Question About Measuring Square Footage

CassandraMarch 3, 2009

This may seem like a stupid question, but how exactly is a home's size measured? Does one just measure length and width of each room and add them up? Are things like bathrooms/hallways/open porches included in the final number? I ask this because the home I recently bought had an inflated size on the realtor's website/brochure (1600 square feet), the county tax records lists only 1200 square feet, and according to my measurements the truth lies somewhere in between. Thanks.

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logic

It is not uncommon at all for a MLS listing to be incorrect on square footage. The problem has been discussed time and time again on this forum. Sometimes the county records are wrong; if not, it seems that it must be that the REA measures incorrectly.

That is why many listings don't have SF...as it is easier and less problematic to just list the number of rooms.

That said, as far as I know, appraisers use the ANSI method of measurement. An explanation is linked below.

Here is a link that might be useful: How does an appraiser measure the living area of a house?

    Bookmark   March 3, 2009 at 8:55PM
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mary_md7

Well... there is gross square footage (all the space inside the envelope... there is finished square footage--basically square footage that has drywall.. there is square footage "under heat" AKA "conditioned space"... there is net assignable square footage (inside the room walls)...

    Bookmark   March 3, 2009 at 9:12PM
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muddypond

I have noticed a lot more properties being listed with an inflated square footage. Around here, some agents add up all the square footage listed in the tax records, including the porch(es). It is really misleading, and in my non-lawyer opinion, actionable.

I would measure the house using the ANSI method mentioned above. If the Realtor blatantly inflated the square footage, you may wish to discuss it with an attorney specializing in real estate law.

    Bookmark   March 3, 2009 at 9:39PM
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pooks1976

"Are things like bathrooms/hallways/open porches included in the final number?"

As others have said there are lots of ways sq. ft. can be taken, but I think Bathrooms and hallways are always included. I don't know why they wouldn't be, they are finished conditioned spaces. Closets also.

    Bookmark   March 4, 2009 at 11:45AM
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nancyinmich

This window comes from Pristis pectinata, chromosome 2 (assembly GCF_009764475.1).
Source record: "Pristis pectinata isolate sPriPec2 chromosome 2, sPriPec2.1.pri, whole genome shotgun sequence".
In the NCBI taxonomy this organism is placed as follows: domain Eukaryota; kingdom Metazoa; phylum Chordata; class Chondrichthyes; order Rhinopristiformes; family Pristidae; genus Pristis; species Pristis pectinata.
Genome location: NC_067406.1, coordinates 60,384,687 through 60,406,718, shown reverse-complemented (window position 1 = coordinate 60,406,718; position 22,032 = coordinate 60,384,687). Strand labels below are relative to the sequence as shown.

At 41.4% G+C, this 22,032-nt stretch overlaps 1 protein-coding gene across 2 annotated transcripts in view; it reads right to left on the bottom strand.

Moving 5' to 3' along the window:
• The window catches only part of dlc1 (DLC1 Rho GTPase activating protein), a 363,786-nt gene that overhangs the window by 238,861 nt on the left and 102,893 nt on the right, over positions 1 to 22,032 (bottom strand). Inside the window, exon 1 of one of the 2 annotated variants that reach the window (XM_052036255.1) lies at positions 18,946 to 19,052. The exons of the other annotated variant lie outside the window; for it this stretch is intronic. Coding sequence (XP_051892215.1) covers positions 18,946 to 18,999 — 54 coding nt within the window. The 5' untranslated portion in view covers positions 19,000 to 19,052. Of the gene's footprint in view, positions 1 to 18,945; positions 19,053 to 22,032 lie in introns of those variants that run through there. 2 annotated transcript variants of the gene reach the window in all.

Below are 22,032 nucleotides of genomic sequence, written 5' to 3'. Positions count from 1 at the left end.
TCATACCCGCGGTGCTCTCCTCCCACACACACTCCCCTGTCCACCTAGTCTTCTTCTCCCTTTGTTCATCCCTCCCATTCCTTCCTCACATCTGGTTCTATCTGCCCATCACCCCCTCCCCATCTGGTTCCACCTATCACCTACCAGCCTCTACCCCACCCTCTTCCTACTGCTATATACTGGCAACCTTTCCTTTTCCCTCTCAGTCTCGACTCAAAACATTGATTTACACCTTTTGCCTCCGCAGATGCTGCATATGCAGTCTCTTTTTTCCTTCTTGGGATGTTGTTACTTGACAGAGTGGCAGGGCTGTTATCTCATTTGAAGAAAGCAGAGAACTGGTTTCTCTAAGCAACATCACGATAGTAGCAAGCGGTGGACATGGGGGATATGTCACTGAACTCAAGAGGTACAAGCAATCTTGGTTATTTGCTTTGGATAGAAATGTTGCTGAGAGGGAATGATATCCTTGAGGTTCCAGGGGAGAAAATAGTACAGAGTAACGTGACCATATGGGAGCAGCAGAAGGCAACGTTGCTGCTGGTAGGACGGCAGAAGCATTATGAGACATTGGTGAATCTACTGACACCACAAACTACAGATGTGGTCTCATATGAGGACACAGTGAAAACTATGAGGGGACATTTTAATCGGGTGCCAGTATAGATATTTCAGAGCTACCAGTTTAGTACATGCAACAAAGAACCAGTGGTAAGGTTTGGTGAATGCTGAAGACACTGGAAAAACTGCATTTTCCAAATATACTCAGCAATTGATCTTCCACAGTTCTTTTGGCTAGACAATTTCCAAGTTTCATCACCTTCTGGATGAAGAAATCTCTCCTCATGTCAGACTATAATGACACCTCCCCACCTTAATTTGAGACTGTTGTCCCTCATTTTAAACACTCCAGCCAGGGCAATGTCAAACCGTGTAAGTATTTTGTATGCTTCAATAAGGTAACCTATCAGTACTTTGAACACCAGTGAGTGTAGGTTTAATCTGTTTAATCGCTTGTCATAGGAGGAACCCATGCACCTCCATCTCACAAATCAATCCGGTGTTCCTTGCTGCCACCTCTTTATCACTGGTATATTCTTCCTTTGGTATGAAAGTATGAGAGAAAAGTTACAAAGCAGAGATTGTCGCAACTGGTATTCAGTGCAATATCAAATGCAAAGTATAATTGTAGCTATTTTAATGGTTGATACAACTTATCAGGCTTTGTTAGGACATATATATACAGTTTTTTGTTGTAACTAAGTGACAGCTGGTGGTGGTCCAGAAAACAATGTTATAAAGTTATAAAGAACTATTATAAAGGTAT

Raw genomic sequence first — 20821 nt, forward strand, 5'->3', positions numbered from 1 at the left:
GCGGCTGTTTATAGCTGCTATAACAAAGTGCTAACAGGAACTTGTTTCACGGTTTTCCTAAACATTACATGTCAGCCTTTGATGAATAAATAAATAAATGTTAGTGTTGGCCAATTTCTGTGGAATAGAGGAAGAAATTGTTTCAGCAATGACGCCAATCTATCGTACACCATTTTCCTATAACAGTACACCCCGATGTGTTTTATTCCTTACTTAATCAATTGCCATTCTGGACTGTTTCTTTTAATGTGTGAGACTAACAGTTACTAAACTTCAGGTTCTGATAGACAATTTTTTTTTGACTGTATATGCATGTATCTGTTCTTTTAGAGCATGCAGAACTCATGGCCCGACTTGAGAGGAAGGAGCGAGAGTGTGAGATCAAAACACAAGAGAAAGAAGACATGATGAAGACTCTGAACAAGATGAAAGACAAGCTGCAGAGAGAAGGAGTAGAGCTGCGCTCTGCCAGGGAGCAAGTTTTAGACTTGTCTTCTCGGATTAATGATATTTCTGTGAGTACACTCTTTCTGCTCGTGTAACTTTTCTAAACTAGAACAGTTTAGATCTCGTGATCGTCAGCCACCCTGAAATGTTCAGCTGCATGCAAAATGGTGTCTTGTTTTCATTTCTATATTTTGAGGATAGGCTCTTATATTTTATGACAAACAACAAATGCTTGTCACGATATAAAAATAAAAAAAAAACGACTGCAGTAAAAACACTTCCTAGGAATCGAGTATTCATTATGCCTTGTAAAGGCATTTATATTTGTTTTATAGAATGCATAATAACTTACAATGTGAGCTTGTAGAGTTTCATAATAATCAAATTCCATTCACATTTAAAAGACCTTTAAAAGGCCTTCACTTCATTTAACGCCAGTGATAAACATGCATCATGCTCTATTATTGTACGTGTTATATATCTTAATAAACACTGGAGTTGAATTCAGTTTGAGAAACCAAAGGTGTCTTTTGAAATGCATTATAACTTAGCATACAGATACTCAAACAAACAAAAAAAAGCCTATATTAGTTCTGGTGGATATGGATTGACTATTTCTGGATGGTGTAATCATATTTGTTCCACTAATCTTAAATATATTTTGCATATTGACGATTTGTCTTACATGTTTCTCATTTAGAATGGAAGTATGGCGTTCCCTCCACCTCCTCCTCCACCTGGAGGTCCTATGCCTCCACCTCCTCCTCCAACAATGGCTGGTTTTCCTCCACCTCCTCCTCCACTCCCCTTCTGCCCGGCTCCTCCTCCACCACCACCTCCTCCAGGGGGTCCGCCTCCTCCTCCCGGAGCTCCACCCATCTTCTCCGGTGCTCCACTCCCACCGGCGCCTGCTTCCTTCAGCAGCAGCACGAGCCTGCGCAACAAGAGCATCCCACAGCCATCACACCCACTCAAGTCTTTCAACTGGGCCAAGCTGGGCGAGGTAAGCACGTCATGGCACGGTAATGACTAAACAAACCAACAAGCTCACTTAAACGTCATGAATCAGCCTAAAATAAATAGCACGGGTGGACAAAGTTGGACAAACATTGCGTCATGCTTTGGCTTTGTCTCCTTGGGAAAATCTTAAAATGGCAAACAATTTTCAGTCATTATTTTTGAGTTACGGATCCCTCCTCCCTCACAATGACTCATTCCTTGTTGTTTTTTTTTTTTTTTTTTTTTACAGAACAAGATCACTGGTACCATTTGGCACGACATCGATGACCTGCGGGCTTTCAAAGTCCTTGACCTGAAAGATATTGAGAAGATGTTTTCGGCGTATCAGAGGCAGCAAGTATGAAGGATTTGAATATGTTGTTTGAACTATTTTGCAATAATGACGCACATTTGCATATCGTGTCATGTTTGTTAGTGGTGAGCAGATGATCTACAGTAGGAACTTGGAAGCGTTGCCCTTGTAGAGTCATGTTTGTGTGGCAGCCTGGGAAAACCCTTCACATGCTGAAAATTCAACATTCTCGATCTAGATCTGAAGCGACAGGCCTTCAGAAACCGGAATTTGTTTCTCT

One common way is to take the outside dimensions of the home - excluding porches and garages - and multiply the width times the length. Of course, only postwar ranches and foursquares and colonials and saltboxes tend toward being rectangles. When a house has an irregular shape you might have to break it down to a series of rectangles, and add up the square footage of all the rectangles.

Then there is the issue of how to measure usable floor space upstairs when the ceiling slants down to meet the walls, as in a Cape Cod. That varies by location, I hear. In my old house, we counted only the floorspace that had a ceiling of at least 5 feet above it, I think. The rest of that room did not count in square footage.

Finished basements are another story. In some areas, they only count if they have daylight walk-outs, as when the house is built on a hill and the back of the basement is level with the backyard. In my area, if the basement does not have a level access to the yard, the basement does not count in square footage at all. In some parts of the country, having an escape window in the basement qualifies it as countable. In other areas, having finished walls, flooring and ceiling counts as usable square footage.

See why there is no good answer to your question? My first sentence up there could give the answer for some houses in some locations. For others, ya gotta write a book!

    Bookmark   March 4, 2009 at 4:41PM
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sue36

You measure the exterior. Garages, porches, 3 season rooms, decks, lanais, basements and attics don't count (attics count IF finished, are walk-up, heated and have windows). Basements don't count at all except as an add-on, such as "3000 sf colonial with an additional 1500 sf finished basement".

Measuring the exterior sounds easy, but it isn't unless the house is basically a box. In my case, I had to account for multiple bump-outs and a room that is really only on one floor but from the exterior appears to have a room above it. There are formulas for when there are slanted walls, such as knee-walls which Capes have. I know I found it online once when I searched for it once. The ceilings have to be at least a certain height (7'6" maybe?) and the knee wall needs to be 4', and part of the square footage is subtracted to account for the square footage from the knee wall to the minimum height requirement.

The real estate appraiser we used and the town both said the house was 4200-4300 sf. It is actually just over 4000. I am far more confident of my measurements than theirs. I am fairly certain the town double-counted the great room (which is 2 story, so no room above it even though it appears that way from outside) and the appraiser sort of rounded up the measurements (house is 32' deep at some spots and 36' at others, he just used 36').

Now, room sizes are different. Listings will often give square footage and room sizes. Room sizes are based on interior dimensions, not exterior.

    Bookmark   March 4, 2009 at 8:39PM
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